To address these challenges, we have developed computational tools and methods that we currently make available to the wider scientific community through the Immcantation tool suite. This includes: raw read processing, novel V gene allele detection, subject-specific germline genotype identification, B cell clone assignment, lineage tree construction and analysis, somatic mutation profiling and selection analysis. Along with the underlying computational methodology, this presentation will discuss applications of BCR repertoire sequencing and lineage analysis to infection (Lyme disease, COVID-19 and West Nile Virus), vaccination (Influenza), autoimmunity (Multiple sclerosis, Myasthenia Gravis) and allergy/asthma.

  1. Yaari G, Kleinstein SH. Practical guidelines for B-cell receptor repertoire sequencing analysis. Genome Med. 2015 Nov 20;7:121. doi: 10.1186/s13073-015-0243-2.

Early Career Scientist: Milena Pavlovic, University of Oslo, Oslo, Norway

Title: immuneML: an open-source ecosystem for machine learning analysis of adaptive immune receptor repertoire data

Abstract: Adaptive immune receptor repertoires (AIRR) are key targets for immunological and pharmacological research as they provide a DNA-sequence record of all past and ongoing adaptive immune responses in health, disease, infection and vaccination. The capacity of machine learning (ML) to learn complex discriminative sequence patterns has led to its increasing use for AIRR-based diagnostics and therapeutics discovery. Previous developments have however been highly heterogeneous in terms of technical solutions, domain assumptions and user-interaction options, hampering transparent comparative evaluation and the ability to explore and select ML methodology most appropriate for a given study.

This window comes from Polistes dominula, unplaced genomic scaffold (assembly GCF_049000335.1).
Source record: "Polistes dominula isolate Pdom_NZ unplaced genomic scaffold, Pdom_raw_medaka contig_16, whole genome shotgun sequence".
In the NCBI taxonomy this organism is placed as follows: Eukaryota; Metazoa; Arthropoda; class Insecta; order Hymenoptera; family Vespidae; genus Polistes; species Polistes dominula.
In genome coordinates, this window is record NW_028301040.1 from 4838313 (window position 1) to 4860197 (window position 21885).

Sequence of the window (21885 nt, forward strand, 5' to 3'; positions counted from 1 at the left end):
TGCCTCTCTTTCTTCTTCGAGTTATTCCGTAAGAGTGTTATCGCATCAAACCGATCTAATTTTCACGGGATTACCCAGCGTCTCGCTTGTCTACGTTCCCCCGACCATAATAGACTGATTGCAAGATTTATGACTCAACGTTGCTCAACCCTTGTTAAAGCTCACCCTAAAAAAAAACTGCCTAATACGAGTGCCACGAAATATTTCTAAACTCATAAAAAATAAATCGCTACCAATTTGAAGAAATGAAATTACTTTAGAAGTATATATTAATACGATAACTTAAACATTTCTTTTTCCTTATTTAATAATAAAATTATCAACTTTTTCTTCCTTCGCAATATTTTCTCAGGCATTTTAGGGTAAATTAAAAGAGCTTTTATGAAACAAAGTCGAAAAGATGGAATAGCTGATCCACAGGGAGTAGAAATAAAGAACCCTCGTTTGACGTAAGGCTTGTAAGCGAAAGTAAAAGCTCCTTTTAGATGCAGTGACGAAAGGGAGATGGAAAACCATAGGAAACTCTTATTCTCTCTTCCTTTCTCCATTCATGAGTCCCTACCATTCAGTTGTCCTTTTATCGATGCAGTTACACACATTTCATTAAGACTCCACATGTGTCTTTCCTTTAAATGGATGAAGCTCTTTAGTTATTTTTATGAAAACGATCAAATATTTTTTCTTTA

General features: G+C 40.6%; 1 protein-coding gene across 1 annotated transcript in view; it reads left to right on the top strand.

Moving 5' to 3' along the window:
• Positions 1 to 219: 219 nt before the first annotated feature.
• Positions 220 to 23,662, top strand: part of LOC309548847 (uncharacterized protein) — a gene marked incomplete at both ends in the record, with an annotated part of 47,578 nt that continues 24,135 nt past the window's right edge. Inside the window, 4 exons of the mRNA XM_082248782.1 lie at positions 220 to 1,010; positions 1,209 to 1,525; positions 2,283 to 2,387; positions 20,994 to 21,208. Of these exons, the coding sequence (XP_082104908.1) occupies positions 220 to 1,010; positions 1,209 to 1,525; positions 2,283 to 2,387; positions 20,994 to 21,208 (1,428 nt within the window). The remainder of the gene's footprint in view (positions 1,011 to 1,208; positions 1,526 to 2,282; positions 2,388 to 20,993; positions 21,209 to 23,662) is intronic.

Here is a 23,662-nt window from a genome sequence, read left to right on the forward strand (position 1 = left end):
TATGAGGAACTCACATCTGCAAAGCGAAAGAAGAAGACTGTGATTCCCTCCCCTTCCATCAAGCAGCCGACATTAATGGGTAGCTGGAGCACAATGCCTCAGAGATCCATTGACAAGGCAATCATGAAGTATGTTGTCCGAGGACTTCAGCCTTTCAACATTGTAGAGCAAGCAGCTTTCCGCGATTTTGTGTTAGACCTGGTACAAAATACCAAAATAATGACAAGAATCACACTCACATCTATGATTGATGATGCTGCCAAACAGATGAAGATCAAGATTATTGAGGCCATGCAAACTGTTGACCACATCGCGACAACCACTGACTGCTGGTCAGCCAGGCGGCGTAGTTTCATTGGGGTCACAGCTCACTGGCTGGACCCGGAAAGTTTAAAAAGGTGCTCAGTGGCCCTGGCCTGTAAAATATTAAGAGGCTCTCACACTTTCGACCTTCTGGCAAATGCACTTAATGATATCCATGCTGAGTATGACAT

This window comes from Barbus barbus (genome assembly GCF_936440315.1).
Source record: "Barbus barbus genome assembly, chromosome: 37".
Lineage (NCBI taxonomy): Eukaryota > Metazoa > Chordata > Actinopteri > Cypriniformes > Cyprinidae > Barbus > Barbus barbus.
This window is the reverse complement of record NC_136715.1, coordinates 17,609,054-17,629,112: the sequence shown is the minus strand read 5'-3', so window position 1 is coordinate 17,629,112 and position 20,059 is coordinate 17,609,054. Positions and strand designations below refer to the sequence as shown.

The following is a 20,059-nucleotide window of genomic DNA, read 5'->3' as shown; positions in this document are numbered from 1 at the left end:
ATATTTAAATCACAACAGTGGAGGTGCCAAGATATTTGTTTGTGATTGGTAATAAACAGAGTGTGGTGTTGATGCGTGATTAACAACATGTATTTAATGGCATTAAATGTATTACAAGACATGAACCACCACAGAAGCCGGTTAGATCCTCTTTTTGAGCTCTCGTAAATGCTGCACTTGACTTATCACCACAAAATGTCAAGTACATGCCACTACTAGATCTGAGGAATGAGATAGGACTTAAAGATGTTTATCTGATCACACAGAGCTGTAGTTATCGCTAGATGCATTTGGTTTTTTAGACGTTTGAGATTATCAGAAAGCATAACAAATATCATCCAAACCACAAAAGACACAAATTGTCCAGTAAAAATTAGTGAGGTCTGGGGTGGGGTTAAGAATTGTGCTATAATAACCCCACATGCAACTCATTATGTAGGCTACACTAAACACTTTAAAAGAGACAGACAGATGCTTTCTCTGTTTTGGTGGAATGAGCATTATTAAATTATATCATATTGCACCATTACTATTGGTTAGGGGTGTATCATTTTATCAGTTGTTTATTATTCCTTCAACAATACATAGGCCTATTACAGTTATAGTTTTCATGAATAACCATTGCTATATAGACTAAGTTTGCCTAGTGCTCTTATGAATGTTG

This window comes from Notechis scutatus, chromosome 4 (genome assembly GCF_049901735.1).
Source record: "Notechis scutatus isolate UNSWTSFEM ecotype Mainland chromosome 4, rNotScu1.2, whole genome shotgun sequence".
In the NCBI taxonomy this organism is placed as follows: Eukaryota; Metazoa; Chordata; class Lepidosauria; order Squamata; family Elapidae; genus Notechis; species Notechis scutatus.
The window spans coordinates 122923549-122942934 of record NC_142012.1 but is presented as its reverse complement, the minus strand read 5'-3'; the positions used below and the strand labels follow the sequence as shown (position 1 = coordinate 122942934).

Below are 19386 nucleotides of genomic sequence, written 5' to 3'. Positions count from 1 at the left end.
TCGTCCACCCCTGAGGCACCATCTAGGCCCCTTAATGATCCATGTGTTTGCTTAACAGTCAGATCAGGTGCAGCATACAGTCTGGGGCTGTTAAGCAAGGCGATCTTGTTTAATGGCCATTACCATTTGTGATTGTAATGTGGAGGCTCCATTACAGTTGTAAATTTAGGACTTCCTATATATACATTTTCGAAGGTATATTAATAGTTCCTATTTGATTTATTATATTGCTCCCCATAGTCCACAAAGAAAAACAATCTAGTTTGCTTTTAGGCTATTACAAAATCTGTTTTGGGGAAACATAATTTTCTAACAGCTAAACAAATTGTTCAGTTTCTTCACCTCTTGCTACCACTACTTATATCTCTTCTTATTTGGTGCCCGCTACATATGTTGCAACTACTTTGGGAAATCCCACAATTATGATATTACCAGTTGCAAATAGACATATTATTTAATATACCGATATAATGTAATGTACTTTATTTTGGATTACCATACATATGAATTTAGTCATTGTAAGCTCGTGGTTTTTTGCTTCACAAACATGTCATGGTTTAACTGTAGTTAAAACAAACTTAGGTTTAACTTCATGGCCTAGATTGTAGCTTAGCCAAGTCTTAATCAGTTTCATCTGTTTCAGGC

immuneML addresses these previous concerns by covering all major steps in AIRR ML within an open-source ecosystem and online user interface: AIRR sequence data read-in and encoding, training ML models of antigen specificity or immune state prediction as well as model assessment and interpretation. We demonstrate the broad applicability of immuneML for AIRR ML research by (i) replicating inside immuneML a published large-scale study on AIRR-based immune state prediction, (ii) applying a novel ML method for AIRR-based antigen specificity prediction and (iii) showcasing how immuneML may be used for AIRR ML method benchmarking. immuneML promotes reproducibility, customizability and shareability by (i) providing infrastructure for sharing complete ML workflows and intermediate steps, (ii) useful default parameters and workflows that shield beginners from common ML mistakes, (iii) and a user-friendly design based on the Galaxy framework.

Lab website: Sandve Lab, Greiff Lab 

Past Seminars